One of Alabama’s best-kept secrets lies in the hills just 15 miles northeast of Birmingham, the state’s largest city and an industrial center that has reinvented itself as a hub for bio-technology, medical research and banking.
As the eighth-fastest-growing city in Alabama, Trussville posted an impressive 31 percent growth in the last decade alone. Now, efforts to solidify its strength as a world-class community has led city leaders to commit to supporting the construction of the internet of the future—built on incredibly fast and resilient fiber optics—to serve its 26,000 residents.
"We recently unveiled a 20-year plan that relies on fiber-optic connectivity to anticipate and respond to our city's evolving needs," says Buddy Choat, mayor of Trussville. “In the immediate future, that includes recruiting companies for an industrial park and supporting co-working spaces in downtown Trussville.”
Bringing to life the Trussville 2040 Plan, which calls for “a competitive and diverse economy” built on smart infrastructure that will create a “smart city with a knowledge-based and self-sustaining economy,” will require the high speeds and bandwidth of fiber internet. With fiber, residents and businesses can experience symmetrical internet, meaning information is downloaded and uploaded at the same rates, with low latency and high bandwidth that enables entire households and businesses to operate on a single fiber connection without experiencing lag time.
Just three years ago, the city of Trussville’s “Frankenstein of networks” fell victim to a brute-force attack from hackers in North Korea, says Jim Nolan, director of information technology for the city. “There's really no security when you've got a hodge-podge of network connectivity,” he says. “Because of fiber, we're able to have a very secure network that nobody else is on and nobody else can get to.”
Residents and businesses are now beginning to benefit from fiber networks as C Spire, a diversified telecommunications and technology services company based in Ridgeland, Miss., has begun connecting neighborhoods to high-speed broadband fiber internet.
“Trussville’s leadership, including Mayor Choat, has a vision for positioning this city for growth and knows all-fiber broadband is foundational to that future growth,” says Ben Moncrief, senior vice president of strategic relations at C Spire and managing director of the company’s Alabama expansion. “It continues to be a pleasure to partner with them in pursuit of that goal.”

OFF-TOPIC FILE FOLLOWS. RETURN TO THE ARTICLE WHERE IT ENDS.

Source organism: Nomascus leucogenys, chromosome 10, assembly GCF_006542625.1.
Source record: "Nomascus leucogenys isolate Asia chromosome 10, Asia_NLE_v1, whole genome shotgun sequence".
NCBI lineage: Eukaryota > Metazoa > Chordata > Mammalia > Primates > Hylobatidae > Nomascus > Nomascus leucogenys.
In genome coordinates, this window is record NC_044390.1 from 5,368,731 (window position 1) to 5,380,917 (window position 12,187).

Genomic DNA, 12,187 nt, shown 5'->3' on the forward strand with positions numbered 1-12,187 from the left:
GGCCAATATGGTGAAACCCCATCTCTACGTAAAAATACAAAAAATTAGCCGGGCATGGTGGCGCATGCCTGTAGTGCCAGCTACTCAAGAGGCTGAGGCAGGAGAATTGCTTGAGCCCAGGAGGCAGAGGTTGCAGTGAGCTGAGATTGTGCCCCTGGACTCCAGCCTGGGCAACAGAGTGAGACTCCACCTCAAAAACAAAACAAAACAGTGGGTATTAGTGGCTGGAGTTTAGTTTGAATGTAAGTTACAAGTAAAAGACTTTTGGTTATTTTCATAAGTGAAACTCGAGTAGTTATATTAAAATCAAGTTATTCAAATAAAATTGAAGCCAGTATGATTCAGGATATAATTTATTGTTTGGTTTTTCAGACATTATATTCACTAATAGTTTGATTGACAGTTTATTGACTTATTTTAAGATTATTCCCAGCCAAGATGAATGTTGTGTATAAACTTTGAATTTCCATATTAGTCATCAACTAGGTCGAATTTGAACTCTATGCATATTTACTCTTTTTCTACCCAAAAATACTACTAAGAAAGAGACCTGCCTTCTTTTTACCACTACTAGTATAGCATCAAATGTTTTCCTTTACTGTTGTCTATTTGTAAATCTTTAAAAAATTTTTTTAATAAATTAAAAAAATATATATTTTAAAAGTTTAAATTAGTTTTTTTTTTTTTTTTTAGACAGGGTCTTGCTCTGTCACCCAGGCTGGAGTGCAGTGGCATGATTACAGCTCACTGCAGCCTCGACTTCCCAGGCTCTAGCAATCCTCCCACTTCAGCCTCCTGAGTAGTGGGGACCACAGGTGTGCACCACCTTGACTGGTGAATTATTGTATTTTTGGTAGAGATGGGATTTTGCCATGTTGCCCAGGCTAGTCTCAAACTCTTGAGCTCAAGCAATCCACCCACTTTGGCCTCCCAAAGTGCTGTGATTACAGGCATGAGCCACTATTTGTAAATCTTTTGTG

To rapidly deploy fiber throughout the city, C Spire is using a crowd-sourcing business model that allows residents to direct the company to the most urgent demand. Once a neighborhood reaches the company’s threshold, C Spire contractors put boots on the ground and begin undergirding the area with fiber-optic infrastructure.
“Crowd sourcing seems to be a faster way of getting service into a neighborhood,” says Nolan.
As a bedroom community for Birmingham, nearly 90 percent of Trussville residents are employed in “white-collar,” office-type jobs, often in sales and management, that require the reliable and speedy connections fiber provides. Greg Barker, president of the Economic Development Partnership of Alabama, says fiber internet infrastructure puts Alabamians in a position for success.
“Fiber is not only important to people transacting business using the internet and selling products globally, but also to conducting virtual meetings and working remotely,” he says. “Being able to access high-speed fiber is very valuable.”
Miller Girvin, executive vice president of innovation and entrepreneurship at the Economic Development Partnership of Alabama, adds, “In order to have a fighting chance, startups need the speed and reliability of fiber internet or else they can't compete. We want to support our towns that have startups and remote workforces.”
In addition to the benefits C Spire is bringing to residents, Nolan points to the company’s responsiveness as a strength that helps bind the partnership between the entities. “It's just the transparency of it,” he says. “When they say they're going to do something, they get it done. There is no lag. It's just done. They have a personal commitment to doing the right thing, and that's what I've really enjoyed in working with them.”
As C Spire builds on its nearly 12,000 miles of managed fiber—and after recently connecting the Birmingham metro area to its Mississippi home base—Moncrief says C Spire is always looking to work with communities whose citizens and leaders are engaged in creating a positive shared future.
“We’re constantly asked about public-private partnerships to bring fiber to new communities, and the truth is we’re open to all options,” says Moncrief. “We go to the places where our services are demanded, whether by leadership, the citizens or both.”
To learn more about C Spire’s ultra-fast broadband fiber or how to start their own neighborhood or community crowd-sourcing campaign, interested residents should visit www.cspire.com/fiber or email email@example.com.